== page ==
In this session, we intend to invite contributions related to engineering behaviors of frozen soils (e.g., strength, creep, frost heave and thaw consolidation), hydrothermal interactions between the engineered infrastructures and permafrost environment, design and construction methods, engineering problems and hazards, adaptation strategy and solutions, and computer modeling and prediction of both thermal and mechanical performances of frozen ground engineering. Case studies are particular welcomed and encouraged.

  • Infrastructure Stability in Permafrost Terrain

    Session title: 

    Infrastructure Stability in Permafrost Terrain

    Convener 1: Julie Malenfant Lepage, Université Laval, Canada (PYRN member)
    Convener 2: Lukas Arenson, BGC Engineering Inc., Canada
    Convener 3: Christopher Stevens, SRK Consulting (U.S.) Inc., USA

    Session 4.4: Tuesday 21 June 2016, 10:45 - 12:00
    Session 5.4: Tuesday 21 June 2016, 13:15 - 14:30
    Poster session B.04: Tuesday 21 June 2016, 16:15 - 18:15

    Session description:

    The stability of infrastructure on thaw-sensitive permafrost is of great importance for the socio-economic development of Subarctic and Arctic regions. However, there are many challenges to the construction and maintenance of sustainable infrastructure in permafrost environments. Infrastructure construction causes changes to the ground thermal regime, often resulting in decreased bearing capacity, increased creep deformation and thaw-consolidation. Adapted design and construction practices are required to limit disturbance to the ground thermal regime to preserve the mechanical stability of permafrost. This requires a better understanding of the factors contributing to permafrost degradation, improvement in investigation techniques to identify unstable soils, and the development of adaptive strategies as well as engineering tools to support infrastructure design. Climate change adds an additional level of uncertainty to infrastructure performance in permafrost terrain, which needs to be carefully considered in engineering practice to develop reliable infrastructure. This session intends to collect current knowledge and experience on infrastructure design, construction and management in permafrost environments and to promote discussions and idea sharing on these issues. The session should contribute to more durable and reliable infrastructure in permafrost regions.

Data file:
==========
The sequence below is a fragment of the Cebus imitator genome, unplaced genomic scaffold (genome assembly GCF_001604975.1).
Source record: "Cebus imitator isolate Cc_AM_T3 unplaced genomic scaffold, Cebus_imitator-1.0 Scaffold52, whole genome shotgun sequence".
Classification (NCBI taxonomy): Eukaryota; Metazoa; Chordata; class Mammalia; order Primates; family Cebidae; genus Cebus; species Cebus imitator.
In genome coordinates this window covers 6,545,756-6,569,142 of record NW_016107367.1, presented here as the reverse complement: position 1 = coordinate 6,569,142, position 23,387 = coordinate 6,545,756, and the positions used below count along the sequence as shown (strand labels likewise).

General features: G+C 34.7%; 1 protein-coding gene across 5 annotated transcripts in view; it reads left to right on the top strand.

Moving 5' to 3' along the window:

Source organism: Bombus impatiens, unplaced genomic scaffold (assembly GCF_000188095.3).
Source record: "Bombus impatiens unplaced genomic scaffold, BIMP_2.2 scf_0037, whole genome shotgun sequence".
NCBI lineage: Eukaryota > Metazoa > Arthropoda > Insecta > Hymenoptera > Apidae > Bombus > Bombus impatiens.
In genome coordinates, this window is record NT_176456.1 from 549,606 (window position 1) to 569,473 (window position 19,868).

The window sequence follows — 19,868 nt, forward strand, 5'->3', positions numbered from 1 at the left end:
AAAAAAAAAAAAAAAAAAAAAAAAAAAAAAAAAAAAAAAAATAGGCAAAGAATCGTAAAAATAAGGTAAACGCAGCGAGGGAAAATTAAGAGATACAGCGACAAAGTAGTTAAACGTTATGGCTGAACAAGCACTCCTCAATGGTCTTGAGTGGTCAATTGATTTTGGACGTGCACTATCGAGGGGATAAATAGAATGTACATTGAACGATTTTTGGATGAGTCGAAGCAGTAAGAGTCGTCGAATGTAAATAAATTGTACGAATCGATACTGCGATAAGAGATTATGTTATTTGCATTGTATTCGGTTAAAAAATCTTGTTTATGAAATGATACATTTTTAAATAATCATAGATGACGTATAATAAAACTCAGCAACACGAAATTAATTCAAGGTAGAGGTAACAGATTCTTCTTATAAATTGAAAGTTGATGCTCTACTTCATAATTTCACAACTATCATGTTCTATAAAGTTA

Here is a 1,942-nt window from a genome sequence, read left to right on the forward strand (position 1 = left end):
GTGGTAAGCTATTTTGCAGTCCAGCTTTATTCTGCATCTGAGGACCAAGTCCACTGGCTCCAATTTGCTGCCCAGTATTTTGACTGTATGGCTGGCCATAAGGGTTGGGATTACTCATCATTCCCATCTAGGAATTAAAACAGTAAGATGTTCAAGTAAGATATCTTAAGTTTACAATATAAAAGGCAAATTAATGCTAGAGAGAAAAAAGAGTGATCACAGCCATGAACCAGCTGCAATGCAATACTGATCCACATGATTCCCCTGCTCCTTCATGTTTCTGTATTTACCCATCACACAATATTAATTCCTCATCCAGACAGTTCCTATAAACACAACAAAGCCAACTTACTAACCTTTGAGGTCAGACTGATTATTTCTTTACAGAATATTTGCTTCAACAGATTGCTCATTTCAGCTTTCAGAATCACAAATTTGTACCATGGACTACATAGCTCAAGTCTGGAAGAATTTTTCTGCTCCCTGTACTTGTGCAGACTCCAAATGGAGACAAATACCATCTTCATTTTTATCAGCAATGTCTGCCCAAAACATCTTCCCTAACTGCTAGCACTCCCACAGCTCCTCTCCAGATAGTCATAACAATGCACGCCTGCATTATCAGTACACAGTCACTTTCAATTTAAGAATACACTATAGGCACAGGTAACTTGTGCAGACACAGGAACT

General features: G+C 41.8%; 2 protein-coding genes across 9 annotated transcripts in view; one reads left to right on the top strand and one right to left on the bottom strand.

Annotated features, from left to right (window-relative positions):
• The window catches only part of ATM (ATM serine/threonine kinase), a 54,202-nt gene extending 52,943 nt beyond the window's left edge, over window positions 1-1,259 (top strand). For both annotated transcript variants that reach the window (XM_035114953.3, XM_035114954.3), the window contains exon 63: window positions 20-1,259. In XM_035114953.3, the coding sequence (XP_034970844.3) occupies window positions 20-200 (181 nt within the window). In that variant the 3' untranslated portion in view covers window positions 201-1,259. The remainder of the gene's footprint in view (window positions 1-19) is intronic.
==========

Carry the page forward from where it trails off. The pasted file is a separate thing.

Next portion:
• Permafrost Engineering in Mountainous Terrain

    Session title: 

    Permafrost Engineering in Mountainous Terrain

    Convener 1: Lukas Arenson, BGC Engineering Inc., Canada
    Convener 2: Marcia Phillips, WSL Institute for Snow and Avalanche Research SLF, Switzerland
    Convener 3: Antóin O'Sullivan, University of Sussex, UK (PYRN member)

    Session 7.5: Thursday 23 June 2016, 09:15 - 10:15
    Poster session C.08: Thursday 23 June 2016, 16:15 - 18:15

    Session description:

    Large areas in mountain regions of the world are situated in permafrost, where the ground remains frozen throughout the year and may contain significant amounts of ground ice. The presence of ground ice and the effect of mountain topography brings unique challenges to engineering projects in mountainous terrain.  These can generally be categorized into direct and indirect ones.  While direct impacts are related to the behavior of the foundation, such as deformation due to ice creep or consolidation settlement, indirect ones are related to geohazards triggered within the permafrost terrain located upslope of an engineered structure. The latter range from simple rock fall caused by permafrost degradation to a complex chain of events such as a rock slide in the periglacial belt transforming into a debris flow, entering a lake and causing a displacement wave, and finally a flood. Climate change adds an additional level of uncertainty to the engineering design because changes in air temperature affect the permafrost in an unprecedented way. Therefore historic events cannot simply be used to predict future behaviour. The geotechnical properties of the substrate must be investigated carefully, the effect of future climate scenarios taken into account and specially adapted construction methods and materials must be used for engineering projects in mountainous permafrost terrain.